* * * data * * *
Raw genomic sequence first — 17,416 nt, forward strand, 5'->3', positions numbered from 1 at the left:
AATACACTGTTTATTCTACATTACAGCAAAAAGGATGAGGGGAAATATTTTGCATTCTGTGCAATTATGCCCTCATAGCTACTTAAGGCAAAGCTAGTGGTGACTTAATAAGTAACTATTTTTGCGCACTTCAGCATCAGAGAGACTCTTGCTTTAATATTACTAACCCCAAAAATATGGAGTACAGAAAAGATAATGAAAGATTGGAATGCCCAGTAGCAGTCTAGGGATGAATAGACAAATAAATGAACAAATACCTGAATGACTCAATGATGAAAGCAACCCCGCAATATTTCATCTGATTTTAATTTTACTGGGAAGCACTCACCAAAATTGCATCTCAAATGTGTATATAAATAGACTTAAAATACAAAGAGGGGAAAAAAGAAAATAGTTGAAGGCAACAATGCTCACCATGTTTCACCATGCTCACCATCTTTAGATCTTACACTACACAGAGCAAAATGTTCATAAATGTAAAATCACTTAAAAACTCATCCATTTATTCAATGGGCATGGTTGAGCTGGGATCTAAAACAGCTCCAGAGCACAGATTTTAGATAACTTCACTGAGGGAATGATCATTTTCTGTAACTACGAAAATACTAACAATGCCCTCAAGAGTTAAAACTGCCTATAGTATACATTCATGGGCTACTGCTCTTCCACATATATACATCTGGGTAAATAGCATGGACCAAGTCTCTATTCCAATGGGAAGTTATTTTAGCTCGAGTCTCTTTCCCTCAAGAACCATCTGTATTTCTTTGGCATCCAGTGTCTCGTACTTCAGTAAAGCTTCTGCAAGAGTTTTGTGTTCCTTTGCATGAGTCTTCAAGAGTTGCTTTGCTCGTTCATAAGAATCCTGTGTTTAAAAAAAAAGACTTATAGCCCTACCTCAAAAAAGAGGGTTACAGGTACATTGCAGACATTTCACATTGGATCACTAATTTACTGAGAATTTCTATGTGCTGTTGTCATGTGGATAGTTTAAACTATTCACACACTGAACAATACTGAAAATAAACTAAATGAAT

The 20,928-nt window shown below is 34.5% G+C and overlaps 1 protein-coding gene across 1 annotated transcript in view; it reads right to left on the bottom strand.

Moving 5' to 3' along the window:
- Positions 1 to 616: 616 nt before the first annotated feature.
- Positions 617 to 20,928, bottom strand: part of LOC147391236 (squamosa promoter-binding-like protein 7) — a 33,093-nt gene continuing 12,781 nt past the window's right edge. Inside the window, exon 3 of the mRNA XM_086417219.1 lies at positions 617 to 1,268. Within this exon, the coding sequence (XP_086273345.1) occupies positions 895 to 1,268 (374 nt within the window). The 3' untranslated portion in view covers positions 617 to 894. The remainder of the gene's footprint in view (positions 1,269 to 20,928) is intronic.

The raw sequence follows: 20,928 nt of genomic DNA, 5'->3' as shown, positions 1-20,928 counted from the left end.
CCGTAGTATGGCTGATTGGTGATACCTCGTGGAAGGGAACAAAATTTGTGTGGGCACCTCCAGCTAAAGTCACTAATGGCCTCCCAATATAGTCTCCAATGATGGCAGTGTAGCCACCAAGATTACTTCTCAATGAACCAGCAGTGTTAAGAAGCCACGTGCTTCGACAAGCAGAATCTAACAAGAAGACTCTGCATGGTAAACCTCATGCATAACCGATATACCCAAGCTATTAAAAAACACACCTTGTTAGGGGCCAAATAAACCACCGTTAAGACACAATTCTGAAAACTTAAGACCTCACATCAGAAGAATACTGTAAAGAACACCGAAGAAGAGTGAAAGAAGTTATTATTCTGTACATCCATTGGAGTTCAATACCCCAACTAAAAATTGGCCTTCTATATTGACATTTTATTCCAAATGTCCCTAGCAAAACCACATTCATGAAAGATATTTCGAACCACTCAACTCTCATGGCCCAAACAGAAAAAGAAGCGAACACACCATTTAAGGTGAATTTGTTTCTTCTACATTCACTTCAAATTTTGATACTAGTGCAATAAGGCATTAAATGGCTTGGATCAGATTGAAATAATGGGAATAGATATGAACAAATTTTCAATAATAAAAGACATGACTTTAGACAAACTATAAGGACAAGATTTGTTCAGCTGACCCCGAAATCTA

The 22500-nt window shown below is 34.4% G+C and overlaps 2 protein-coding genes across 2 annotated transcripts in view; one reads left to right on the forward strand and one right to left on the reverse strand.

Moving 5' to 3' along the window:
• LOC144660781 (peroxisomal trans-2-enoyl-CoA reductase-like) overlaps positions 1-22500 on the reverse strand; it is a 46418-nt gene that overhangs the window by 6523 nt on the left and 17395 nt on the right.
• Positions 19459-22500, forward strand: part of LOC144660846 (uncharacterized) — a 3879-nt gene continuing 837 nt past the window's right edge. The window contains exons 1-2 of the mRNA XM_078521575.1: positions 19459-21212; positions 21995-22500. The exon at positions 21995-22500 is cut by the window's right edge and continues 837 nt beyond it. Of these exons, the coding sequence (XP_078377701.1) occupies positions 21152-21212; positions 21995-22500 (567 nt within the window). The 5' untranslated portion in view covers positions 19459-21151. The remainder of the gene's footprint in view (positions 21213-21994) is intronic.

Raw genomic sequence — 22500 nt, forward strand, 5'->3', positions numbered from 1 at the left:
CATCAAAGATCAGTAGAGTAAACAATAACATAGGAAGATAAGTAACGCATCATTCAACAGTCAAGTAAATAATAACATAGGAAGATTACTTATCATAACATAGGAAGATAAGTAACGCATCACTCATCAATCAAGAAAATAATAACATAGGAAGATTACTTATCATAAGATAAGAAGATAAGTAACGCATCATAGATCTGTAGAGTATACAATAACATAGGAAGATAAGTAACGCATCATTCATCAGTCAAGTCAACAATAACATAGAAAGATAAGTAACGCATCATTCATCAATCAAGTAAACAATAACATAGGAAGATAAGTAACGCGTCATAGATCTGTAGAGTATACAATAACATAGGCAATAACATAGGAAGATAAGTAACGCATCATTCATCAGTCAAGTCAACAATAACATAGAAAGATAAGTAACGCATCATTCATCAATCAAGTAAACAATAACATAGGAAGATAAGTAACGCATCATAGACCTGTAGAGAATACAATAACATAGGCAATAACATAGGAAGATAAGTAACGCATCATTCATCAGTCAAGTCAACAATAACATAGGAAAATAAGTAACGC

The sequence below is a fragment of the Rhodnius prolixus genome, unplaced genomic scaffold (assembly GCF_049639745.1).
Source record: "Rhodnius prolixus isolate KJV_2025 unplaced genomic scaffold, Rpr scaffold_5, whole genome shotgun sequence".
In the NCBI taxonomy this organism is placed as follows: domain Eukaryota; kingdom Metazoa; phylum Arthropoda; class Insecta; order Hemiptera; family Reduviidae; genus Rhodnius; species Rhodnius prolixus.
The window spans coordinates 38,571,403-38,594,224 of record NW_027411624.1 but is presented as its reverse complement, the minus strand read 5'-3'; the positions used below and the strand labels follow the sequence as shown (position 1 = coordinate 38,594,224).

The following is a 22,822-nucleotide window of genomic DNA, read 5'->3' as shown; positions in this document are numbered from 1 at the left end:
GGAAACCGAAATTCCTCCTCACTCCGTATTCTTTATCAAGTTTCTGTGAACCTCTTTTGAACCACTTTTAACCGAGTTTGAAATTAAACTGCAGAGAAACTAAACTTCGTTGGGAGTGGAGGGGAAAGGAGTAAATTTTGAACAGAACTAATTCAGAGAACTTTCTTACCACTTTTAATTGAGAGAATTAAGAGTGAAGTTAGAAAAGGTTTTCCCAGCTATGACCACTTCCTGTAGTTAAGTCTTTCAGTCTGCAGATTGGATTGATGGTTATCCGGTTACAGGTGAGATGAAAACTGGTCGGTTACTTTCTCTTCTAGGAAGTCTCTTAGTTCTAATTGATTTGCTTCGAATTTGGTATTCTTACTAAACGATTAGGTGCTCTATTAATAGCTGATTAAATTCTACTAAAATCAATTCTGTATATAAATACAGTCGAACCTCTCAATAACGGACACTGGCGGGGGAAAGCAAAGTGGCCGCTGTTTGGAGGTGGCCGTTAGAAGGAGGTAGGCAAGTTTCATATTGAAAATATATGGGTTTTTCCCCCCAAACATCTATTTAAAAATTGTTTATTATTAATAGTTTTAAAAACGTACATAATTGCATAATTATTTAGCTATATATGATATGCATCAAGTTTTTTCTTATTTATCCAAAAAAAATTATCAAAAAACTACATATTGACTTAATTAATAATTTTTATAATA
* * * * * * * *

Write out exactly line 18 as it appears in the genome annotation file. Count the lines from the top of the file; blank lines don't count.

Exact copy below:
The window spans coordinates 38,571,403-38,594,224 of record NW_027411624.1 but is presented as its reverse complement, the minus strand read 5'-3'; the positions used below and the strand labels follow the sequence as shown (position 1 = coordinate 38,594,224).